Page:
Roger Ballen’s surreal South Africa at Istanbul Modern

Roger Ballen’s surreal South Africa at Istanbul Modern

Joshua Bruce Allen
December 29, 2016

Roger Ballen is undoubtedly one of the most influential photographers of the 21st century, making the Istanbul Modern exhibition “Roger Ballen: Retrospective” mandatory viewing for all art appreciators in the city. Publishing his first book, Boyhood, in 1979, over the following decades Ballen advanced into surreal lands that fuse photography with painting, drawing, and sculpture. The magic element in his work is a painterly focus on form as well as content.

Side view of Hotel Middelburg 

Born in New York, Ballen came to South Africa as a geologist and began taking photos in his spare time. The picture above is from his first South African book, Dorps: Small Towns of South Africa. A square format in clean black-and-white was later to become one of his trademarks. Already Ballen’s flawless and yet soulful style of composition is in evidence, with the details complementing the structure in a way that fascinates the mind.

In fact, “mind” was one of the words that Ballen emphasized repeatedly in his talk before the Istanbul Modern exhibition opening. This point is linked to his elevation of form over content: a thousand photographers can shoot the same subject, but few will have the skill or insight to capture it as a timeless moment. Therefore, it is the photographer’s mind that makes the photo more than the object being photographed.

Portrait of sleeping girl

This attention to form leads Ballen to select the background as carefully as the foreground. Speaking before the exhibition opening, Ballen said that people often ask him how he found a particular person; his reply was that he found a piece of wire hanging on the wall first, and then the person came along. His later work expanded this focus on backgrounds by asking subjects to draw or paint on the walls behind them. In this way, he exaggerates the primal and symbolic power of the humans and objects arranged in the foreground. Items such as wires or furniture also echo the human forms, both personifying the objects and objectifying the people. This uncanny collapse of identity creates an absurd humor.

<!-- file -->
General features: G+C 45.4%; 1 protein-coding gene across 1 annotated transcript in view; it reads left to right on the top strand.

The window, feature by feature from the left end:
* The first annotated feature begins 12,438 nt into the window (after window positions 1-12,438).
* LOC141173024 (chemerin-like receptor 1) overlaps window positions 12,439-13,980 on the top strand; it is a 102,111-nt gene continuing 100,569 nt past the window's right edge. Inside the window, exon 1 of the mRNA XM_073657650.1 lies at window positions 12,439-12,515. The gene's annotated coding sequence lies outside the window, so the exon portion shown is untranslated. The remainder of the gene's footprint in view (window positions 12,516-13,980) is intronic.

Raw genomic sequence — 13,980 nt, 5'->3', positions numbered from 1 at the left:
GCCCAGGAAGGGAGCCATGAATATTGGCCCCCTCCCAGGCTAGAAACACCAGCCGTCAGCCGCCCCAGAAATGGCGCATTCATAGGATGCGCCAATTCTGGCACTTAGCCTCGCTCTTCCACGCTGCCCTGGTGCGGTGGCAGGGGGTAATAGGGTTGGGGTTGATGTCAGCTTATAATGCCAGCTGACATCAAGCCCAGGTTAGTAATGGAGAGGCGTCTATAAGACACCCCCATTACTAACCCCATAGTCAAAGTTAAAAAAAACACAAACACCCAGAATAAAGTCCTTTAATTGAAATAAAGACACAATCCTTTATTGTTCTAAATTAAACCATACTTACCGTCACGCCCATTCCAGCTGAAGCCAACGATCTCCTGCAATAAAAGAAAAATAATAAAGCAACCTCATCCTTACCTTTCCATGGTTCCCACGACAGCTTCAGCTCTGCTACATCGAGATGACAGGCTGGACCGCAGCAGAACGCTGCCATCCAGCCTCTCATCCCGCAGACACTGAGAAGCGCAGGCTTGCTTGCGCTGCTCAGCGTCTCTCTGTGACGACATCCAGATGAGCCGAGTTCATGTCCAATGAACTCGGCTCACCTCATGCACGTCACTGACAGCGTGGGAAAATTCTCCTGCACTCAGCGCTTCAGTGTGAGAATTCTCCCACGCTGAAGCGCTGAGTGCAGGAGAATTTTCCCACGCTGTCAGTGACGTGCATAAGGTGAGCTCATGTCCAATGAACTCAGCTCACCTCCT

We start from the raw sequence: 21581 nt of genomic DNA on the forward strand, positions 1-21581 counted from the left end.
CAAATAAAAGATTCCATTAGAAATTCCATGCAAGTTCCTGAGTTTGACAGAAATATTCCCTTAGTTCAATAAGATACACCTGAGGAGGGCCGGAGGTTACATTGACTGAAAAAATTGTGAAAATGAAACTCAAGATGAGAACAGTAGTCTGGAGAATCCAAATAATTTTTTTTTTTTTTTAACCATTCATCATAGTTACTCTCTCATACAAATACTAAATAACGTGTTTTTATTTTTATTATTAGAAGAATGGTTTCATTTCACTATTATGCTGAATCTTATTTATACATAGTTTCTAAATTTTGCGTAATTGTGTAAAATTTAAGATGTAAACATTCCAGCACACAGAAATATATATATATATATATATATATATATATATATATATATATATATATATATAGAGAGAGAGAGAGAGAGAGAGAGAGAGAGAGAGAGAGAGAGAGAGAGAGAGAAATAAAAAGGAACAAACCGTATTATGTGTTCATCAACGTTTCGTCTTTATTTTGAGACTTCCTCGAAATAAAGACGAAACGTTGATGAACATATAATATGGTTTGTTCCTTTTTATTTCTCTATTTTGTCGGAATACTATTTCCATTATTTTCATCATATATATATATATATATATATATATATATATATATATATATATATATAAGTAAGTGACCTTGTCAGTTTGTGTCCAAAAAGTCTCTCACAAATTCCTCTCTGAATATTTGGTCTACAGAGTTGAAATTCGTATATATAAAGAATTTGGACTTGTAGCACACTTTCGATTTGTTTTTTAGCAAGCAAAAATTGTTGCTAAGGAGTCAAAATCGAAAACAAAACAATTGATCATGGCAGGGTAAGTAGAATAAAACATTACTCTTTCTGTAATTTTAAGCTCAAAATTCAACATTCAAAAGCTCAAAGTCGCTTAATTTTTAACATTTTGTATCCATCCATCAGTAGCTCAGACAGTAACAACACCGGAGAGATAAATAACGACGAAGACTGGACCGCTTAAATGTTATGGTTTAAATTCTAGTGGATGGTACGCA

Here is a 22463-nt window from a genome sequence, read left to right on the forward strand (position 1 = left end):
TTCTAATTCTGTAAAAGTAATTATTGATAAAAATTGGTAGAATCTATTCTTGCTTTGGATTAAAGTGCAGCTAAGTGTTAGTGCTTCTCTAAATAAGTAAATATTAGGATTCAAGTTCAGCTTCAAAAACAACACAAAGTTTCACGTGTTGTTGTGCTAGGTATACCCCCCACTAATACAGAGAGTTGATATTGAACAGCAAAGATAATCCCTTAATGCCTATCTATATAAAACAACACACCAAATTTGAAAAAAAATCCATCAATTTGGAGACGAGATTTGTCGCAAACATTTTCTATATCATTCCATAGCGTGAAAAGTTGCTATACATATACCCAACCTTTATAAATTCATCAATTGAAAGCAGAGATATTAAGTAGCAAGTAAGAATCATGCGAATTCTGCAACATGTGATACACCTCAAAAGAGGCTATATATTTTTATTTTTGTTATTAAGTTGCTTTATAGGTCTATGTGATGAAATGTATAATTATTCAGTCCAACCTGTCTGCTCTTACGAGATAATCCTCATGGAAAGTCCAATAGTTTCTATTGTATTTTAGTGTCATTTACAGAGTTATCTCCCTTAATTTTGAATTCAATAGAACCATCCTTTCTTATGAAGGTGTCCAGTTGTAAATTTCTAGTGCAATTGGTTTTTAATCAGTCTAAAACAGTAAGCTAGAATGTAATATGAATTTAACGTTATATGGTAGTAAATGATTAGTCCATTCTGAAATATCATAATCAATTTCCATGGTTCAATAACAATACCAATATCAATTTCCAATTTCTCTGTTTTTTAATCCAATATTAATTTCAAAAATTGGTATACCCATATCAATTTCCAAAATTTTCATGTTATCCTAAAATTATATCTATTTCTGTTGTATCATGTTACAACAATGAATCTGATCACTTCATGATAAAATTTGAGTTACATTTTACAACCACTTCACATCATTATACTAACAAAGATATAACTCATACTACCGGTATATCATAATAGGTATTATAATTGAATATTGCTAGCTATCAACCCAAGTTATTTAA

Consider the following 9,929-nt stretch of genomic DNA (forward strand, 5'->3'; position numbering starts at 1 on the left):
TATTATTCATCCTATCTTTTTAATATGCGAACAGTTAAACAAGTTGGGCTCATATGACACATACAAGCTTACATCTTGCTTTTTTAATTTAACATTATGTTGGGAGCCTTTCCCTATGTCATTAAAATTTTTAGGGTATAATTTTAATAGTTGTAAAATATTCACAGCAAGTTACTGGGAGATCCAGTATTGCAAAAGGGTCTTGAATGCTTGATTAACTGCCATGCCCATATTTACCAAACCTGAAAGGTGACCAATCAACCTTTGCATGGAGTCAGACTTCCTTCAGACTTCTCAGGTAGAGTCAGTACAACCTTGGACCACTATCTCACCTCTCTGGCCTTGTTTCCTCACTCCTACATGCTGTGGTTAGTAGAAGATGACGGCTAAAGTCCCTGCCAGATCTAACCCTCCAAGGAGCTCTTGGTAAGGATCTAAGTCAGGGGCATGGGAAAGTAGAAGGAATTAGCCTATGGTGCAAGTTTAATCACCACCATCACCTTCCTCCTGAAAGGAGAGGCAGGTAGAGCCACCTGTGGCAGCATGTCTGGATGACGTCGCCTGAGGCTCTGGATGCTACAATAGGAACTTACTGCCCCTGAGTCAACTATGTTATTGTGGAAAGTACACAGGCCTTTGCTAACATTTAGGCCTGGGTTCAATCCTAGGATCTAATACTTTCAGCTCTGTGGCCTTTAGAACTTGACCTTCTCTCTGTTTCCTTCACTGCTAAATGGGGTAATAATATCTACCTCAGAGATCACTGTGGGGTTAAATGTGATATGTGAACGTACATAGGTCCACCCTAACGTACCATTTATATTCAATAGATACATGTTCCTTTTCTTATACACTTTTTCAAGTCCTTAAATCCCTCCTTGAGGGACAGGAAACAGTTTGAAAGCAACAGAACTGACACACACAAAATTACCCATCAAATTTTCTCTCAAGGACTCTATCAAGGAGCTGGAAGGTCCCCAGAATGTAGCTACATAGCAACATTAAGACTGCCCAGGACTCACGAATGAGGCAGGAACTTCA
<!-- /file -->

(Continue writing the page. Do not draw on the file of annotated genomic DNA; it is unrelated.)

The photographer’s focus on the underclass or outsiders of South African society did not make him many friends at first, he admits. In series such as Shadow Chamber, Boarding House, and Asylum of the Birds, Ballen dove deep into a surrealistic language that used outsider communities to express the social and individual subconscious. It is no surprise that his work is strongly informed by Freudian psychology and existentialist writers such as Samuel Beckett.

Twirling wire 

In 2012, Ballen’s collaboration with rap group Die Antwoord on the video “I Fink U Freeky” brought his art to an audience of millions. The group had actually been in contact with Ballen for years before this video, basing its aesthetic in part on Ballen’s work in the rural communities around Johannesburg. The photographer has also created non-musical videos around his photo series, including “Roger Ballen’s Theater of the Mind” and “Roger Ballen’s Theater of Apparitions” in 2016. His full range of films can be seen on the photographer’s website. Meanwhile, visitors to the Istanbul Modern exhibition will be treated to a Ballenesque room featuring trademarks of his later work with dolls, animals, and decrepit spaces.

Ballenesque Room

The exhibition “Roger Ballen: Retrospective” continues until June 4, 2017.